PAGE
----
When my turn begins, I've unfortunately used so much AP intercepting the air attack that all I can do is move IndySouth back to my northern base for defensive purposes. Kusanagi would have a chance to kill the enemy hero leading the invading army, but I don't have enough AP.

If I win initiative for the next turn, though, I have both extra AP and a chance for a successful assassination. I blow out a huge number of resources to max out my die pool and do win initiative on turn thirty-nine.

First off, Kusanagi makes an assassination atttempt against the hero. Actually, I make two assassination attempts, and the second is successful. I've also drained my AP for the turn, but that army no longer has a leader, which means they've lost all their combat bonuses, which could be critical.

When the Machine Empire's turn rolls around, they continue air attacks on my northern base, and my intercept attempts on each attack consume AP. So it's a war of attrition in two ways--they're trying to destroy units in advance of a ground attack, but they're also limiting my ability to do anything offensive during my own turn.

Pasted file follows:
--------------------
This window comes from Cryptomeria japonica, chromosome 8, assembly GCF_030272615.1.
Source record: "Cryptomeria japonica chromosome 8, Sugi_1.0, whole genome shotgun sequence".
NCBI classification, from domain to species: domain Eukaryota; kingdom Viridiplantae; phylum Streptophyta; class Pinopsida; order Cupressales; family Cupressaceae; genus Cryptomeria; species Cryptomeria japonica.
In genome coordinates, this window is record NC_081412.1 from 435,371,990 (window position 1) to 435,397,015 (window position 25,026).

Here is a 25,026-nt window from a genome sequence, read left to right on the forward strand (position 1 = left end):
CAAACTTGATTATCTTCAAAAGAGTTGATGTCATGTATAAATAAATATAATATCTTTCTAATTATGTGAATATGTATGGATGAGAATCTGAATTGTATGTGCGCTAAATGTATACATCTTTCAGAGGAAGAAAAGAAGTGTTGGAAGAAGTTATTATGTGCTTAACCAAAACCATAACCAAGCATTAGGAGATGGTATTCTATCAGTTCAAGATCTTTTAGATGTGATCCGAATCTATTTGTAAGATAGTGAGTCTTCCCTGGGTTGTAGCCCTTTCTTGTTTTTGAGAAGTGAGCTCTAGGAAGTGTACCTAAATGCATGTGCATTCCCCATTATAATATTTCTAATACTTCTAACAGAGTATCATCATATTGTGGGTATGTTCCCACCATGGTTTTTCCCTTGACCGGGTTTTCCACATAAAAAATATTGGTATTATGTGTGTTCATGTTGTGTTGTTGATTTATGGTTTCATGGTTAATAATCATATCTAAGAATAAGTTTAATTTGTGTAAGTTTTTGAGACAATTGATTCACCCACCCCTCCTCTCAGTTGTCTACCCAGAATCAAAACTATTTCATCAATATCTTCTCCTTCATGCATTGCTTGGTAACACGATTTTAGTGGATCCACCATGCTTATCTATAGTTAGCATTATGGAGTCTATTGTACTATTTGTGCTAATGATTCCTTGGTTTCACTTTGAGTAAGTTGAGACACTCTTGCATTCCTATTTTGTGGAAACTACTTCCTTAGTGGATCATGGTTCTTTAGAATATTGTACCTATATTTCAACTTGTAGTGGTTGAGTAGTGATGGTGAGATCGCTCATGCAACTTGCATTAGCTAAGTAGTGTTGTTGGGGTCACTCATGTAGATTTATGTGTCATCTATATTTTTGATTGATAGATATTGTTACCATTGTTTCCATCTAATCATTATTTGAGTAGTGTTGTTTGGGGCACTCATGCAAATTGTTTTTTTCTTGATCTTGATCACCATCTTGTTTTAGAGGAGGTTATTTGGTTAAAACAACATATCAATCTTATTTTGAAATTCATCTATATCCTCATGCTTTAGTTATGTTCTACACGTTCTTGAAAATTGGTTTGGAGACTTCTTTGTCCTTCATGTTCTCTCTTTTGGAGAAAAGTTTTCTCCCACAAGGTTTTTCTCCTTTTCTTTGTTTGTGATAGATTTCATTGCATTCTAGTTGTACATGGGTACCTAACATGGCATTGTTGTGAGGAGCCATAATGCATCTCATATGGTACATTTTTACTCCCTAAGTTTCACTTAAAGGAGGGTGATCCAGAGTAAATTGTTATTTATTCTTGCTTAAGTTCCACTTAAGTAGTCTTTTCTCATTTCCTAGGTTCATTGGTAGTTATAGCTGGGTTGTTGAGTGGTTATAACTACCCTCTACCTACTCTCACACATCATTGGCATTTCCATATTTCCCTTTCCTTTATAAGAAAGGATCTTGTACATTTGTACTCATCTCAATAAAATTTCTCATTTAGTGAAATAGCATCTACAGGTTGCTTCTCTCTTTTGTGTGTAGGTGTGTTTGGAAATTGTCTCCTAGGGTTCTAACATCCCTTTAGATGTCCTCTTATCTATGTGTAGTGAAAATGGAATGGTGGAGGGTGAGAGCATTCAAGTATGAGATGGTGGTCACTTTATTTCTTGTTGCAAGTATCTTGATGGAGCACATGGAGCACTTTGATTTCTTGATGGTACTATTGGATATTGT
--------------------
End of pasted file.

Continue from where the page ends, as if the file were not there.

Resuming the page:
They also find Kusanagi, who I stupidly left in the same hex as her assassination attempt, and she's been terminated, which was entirely my fault.

I launch my own air attack during my turn (and with my reduced AP, it's my only action for the turn). Unfortunately, it does almost no damage.

Turn forty, and the Machine Empire doesn't attack this turn. I immediately deploy another hero into the IndySouth army, draw a card, and I have enough AP left for another air attack. This time, I destroy an artillery unit.

Forty-one, and I draw another card, still looking for the war college. That fails, and I deploy one more artillery unit.

Forty-two, and I use as many resources as I can to get enough dice to win the turn initiative, which I do. I then deply another MeBU-II Vengeance mech unit. I now have two in the same army, and that will be a combat machine.

Turn forty-three, and I immediately start moving the MeBU-II army (IndySouth) to the hex immediately northeast, surprising a sniper unit which I quickly dispatch. With only 2 AP left, I decide to upgrade my Home base to level 2 (which adds hit points and improves defenses).

On turn forty-four, the Xenopods attack me by air as well. In spite of my mech army, I'm not looking too "survivable" right now. But just because I'm ornery, I move IndySouth one more hex to the northeast and attack the Machine Empire base.

Here's a look:

The base I took over is an ICBM missile complex, which explains where the air attacks were coming from. Not any more, thanks very much.